UO project is putting native plants under future climate conditions

Scott Bridgham
Scott Bridgham

Growing conditions at three sites in the Pacific Northwest are being manipulated by UO scientists to test how 12 species of native grasses and forbs, as well as invasive plant species, will adapt, change or potentially go extinct under climate conditions projected by the end of the century.

The sites  one in southern Oregon, one in Eugene and one near Olympia, Washington  are being subjected to wetter winters and longer, hotter summers, says project leader Scott D. Bridgham, professor of biology, director of the Environmental Science Institute and member of the Institute for Ecology and Evolution.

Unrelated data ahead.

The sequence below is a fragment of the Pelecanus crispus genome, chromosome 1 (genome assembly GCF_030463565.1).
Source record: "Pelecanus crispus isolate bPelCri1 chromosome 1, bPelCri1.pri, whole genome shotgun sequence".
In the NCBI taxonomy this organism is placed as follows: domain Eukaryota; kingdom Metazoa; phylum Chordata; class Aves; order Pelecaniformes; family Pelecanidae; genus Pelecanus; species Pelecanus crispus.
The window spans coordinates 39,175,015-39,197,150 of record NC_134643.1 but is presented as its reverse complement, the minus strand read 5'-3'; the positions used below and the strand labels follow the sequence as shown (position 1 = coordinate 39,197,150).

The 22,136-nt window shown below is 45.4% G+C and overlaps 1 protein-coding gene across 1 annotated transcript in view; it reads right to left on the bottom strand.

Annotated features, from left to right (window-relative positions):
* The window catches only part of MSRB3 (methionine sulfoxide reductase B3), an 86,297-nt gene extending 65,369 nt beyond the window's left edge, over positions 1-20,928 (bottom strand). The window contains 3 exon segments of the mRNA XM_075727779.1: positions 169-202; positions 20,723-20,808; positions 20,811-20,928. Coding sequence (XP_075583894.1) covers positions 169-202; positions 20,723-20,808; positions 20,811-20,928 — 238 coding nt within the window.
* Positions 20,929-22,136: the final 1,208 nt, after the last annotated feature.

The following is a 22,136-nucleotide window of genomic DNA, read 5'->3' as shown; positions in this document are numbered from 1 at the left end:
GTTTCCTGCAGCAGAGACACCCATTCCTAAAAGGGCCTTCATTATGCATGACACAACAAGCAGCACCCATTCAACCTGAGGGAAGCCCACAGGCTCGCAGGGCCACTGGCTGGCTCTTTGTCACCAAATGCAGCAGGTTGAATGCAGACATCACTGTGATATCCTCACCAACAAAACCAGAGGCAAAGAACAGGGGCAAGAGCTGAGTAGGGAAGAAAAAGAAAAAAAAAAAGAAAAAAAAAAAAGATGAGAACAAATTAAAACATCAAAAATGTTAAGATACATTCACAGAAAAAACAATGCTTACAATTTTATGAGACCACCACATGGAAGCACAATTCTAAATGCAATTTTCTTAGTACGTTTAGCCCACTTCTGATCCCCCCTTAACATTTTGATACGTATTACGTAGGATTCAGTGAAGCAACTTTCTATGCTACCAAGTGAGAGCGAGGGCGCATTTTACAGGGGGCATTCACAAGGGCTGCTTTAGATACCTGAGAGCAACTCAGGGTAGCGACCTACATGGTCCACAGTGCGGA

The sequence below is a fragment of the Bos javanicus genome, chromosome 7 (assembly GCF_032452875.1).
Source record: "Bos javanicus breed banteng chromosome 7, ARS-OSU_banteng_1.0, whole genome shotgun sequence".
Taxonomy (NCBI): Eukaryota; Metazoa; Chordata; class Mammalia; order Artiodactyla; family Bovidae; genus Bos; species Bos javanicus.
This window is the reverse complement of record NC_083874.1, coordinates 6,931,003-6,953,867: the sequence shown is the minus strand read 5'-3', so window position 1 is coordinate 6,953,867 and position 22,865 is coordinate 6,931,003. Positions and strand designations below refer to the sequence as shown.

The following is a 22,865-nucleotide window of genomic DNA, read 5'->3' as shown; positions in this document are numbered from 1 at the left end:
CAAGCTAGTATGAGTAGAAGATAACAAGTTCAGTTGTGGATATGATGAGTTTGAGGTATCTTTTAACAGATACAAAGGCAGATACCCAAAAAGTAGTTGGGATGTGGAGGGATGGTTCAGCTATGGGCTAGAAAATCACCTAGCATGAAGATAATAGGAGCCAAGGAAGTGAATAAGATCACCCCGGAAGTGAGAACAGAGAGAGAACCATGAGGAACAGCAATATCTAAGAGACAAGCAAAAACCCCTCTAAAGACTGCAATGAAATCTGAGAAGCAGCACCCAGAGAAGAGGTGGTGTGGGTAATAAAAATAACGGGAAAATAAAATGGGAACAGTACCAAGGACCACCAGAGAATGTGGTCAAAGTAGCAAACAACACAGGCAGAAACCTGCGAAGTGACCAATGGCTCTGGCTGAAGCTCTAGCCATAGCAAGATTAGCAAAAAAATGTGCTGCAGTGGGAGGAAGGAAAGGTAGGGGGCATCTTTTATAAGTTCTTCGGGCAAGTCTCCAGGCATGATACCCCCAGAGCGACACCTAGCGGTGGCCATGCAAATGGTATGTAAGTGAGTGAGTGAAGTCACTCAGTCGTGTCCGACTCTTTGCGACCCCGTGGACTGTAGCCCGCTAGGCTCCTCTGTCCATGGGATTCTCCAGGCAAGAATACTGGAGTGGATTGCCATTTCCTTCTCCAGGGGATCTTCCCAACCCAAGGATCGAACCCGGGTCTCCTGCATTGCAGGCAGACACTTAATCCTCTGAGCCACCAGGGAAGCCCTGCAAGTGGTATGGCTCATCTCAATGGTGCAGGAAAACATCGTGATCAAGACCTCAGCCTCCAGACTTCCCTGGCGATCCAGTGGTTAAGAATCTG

Testing plants under projected climate conditionsUnder a new $2.3 million grant from the National Science Foundation, infrared lamps generate warmer temperatures and dry the soils, and an irrigation system, which recycles captured rainfall, increases precipitation by 20 percent. "We are making the Washington prairie site more like what projections are for the end of the century, which are more like southern Oregon is now," Bridgham said. "By then, southern Oregon will be more like much of California."

Read the full news release for more details.

By Jim Barlow, Public Affairs Communications